Another positive aspect of 3D printing is the cost reduction associated with its production. Due to rapid production, 3D printing can have significantly lower costs as it requires less material and labour than a traditional manufacturing process. Delivery times are also shorter, which saves money as there is no need to wait for materials to arrive from a distant supplier.

Finally, 3D printing offers a certain degree of versatility that can be exploited according to individual needs. This versatility allows for the quick design of unique parts or prototyping of complex models, with the possibility of further customising the parts before final production. This flexibility can also significantly impact sectors such as mechanical engineering, architecture, and the aerospace industry.

Materials are deposited layer by layer in additive manufacturing.

Additive printing can produce numerous objects, such as complex mechanical components, jewellery, furniture, medical prosthetics and aircraft parts. The printing process starts with acquiring digital files containing detailed information about the desired model. This file is loaded into a 3D printing machine. Depending on the type of printer and the material to be printed, the model can be created in various materials such as plastic, metal, ceramic and even liquid wax. Once the digital file is uploaded, the 3D printer starts building the object following the instructions provided by the file.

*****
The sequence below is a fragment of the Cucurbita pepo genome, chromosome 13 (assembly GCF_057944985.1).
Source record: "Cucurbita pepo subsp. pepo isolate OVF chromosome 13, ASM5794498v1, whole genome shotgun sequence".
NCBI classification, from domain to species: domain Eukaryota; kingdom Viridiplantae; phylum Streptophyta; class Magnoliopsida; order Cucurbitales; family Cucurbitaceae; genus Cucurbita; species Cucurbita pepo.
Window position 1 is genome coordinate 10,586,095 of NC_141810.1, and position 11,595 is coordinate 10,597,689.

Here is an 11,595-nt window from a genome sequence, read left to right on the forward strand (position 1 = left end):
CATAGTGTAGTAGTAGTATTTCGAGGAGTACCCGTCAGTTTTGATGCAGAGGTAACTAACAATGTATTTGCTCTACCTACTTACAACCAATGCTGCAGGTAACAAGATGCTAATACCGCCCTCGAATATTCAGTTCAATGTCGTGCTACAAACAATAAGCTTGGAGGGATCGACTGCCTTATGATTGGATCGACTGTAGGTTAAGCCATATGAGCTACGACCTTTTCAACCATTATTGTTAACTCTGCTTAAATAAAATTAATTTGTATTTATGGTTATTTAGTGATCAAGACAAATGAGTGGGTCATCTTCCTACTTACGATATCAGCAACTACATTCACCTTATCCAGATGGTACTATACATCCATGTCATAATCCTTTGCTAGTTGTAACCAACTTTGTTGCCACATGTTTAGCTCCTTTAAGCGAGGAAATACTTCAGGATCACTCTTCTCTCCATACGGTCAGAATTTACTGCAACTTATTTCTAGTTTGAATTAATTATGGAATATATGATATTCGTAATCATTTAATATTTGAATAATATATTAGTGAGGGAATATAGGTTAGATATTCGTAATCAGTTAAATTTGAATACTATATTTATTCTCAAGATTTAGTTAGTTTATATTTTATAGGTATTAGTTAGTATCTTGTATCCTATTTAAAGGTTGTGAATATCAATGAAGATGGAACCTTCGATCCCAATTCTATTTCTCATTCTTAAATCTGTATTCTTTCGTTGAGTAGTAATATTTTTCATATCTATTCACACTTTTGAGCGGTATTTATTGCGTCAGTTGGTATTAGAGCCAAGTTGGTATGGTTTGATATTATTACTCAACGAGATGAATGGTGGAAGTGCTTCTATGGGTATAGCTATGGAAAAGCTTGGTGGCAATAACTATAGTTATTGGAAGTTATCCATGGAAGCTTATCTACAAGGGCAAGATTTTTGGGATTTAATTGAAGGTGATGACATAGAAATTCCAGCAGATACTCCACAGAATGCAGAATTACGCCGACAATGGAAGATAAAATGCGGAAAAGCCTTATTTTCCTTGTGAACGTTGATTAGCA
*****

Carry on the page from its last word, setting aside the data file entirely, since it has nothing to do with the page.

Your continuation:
Materials are deposited layer by layer until the desired model is completed. 3D printing takes longer than other production methods, such as manufacturing semi-finished products or metal casting. However, printing times can be minimised if the latest techniques and technologies are used.

There are various methods and machines for 3D printing using different technologies.

Additive manufacturing (additive printing) is an emerging technique of modern digital manufacturing that enables the creation of complex shapes and designs using highly specialised materials from a 3D model. 3D printing is a mechanical technique that converts digital models into physical objects using solid and durable composite materials.

There are several methods and machines for 3D printing using different technologies. FDM (Fused Deposition Modelling) 3D printing is one of the most innovative and widely used methods. This technology uses thin coils of polymers or plastic filaments that are turned into three-dimensional prototypes. Each layer of the mould is defined by a pattern and is printed by the machine following the heating of a nozzle with the given layer and deposition on a build bed. The technology for extruding material on ultra-thin layers is known as SLA (Stereolithography). In this case, the process involves using a UV beam to section a curved sheet. At this point, when the protective polymer liquid reaches the beam’s light, there is a hardening of the material application defined by a CAD model.

Several types of 3D printers are available, including SLS (Selective Laser Sintering) and Polyjet.